Apparently, I Was Wrong About “Brandable” Domain Names
I have never been a proponent of “brandable” domain names. I never really liked the idea of them and didn’t think investing in “brandables” was a great idea for my domain portfolio. After having a couple of discussions with people I respect, it seems that my personal definition of “brandable” was wrong.
Whenever I have thought about the term “brandable domain names,” I always thought of them as made up brands. Let’s say Justin and Jennifer wanted to create a brand using their two names, they might call themselves Jennustin. If they wanted to use Jennustin.com as the domain name for their business, I would consider than “brandable.” They literally created a brand from different words or even made up terms like Jeeniuszes.com or something unique like that.
It seems that my definition of “brandable domain names” was much more narrow than others in the business. Others consider domain names that use keywords in a way that is different than the meaning is considered brandable. For instance, even though Amazon is a geographic region, Amazon.com should be considered a “brandable domain name.”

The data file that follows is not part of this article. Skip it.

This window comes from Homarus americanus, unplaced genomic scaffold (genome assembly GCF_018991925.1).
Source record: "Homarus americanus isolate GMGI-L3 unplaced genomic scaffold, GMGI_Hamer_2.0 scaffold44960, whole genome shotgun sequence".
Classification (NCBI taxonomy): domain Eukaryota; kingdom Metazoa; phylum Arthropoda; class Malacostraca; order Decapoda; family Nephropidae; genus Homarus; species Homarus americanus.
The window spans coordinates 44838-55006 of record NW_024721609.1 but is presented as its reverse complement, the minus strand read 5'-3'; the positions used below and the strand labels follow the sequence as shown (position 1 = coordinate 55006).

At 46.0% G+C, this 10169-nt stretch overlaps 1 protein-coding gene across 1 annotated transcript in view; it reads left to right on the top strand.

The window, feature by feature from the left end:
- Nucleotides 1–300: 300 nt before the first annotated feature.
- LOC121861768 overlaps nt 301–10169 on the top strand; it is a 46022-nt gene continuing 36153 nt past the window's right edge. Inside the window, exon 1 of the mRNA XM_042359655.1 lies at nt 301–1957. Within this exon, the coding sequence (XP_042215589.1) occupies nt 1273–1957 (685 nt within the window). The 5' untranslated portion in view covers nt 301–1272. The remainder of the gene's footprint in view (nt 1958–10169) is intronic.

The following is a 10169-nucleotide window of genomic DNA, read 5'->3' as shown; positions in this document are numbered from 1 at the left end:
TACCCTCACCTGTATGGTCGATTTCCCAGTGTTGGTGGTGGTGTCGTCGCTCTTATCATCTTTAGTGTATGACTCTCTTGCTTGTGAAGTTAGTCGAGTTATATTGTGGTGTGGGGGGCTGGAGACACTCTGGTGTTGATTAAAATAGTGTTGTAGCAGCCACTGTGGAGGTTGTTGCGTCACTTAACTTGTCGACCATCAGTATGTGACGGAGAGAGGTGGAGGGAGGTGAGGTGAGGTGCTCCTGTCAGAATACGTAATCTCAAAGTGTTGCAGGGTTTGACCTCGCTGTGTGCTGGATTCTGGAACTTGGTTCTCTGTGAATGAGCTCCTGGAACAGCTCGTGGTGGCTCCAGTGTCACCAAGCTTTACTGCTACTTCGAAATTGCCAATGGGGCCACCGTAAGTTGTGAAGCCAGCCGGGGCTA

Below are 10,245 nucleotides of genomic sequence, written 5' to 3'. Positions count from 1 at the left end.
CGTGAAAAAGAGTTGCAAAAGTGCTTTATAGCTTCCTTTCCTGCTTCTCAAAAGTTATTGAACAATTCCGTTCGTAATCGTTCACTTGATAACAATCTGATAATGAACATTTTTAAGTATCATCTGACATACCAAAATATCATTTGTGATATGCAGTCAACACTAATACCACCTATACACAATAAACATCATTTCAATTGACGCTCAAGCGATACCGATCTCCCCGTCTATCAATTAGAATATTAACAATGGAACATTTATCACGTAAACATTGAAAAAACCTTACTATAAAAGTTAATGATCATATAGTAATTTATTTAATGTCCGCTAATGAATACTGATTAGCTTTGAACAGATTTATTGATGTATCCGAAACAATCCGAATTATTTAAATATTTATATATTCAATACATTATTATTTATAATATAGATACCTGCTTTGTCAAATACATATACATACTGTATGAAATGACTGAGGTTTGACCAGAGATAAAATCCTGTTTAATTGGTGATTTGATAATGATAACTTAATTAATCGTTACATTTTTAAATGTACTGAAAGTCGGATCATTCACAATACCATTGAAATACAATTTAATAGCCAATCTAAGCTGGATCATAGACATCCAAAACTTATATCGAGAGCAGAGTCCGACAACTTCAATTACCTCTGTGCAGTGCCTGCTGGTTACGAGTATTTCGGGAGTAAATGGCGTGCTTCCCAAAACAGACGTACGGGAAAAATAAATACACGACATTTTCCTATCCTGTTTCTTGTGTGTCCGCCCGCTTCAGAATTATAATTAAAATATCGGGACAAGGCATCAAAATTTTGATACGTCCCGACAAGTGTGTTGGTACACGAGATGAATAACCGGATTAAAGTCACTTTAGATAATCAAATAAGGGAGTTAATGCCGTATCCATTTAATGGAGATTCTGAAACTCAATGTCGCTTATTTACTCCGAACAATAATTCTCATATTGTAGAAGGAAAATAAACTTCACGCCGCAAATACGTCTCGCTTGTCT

For whatever reason, I had not really categorized keyword domain names that can be used as brands as brandable domain names. As a result, my writings on the topic may be different than my opinions on the topic.
To recap, I like keyword domain names that can be used as brands. Examples of names I own that some people likely consider “brandable” are Embrace.com, Exclaim.com, Cranky.com, Graceful.com, Mania.com, Confederation.com, CiaoBella.com, and quite a few others. I still don’t like made up words that are used as domain names, but that is just my personal opinion based on my smallish domain portfolio.
Anyway, I figured I would share this to avoid confusion!
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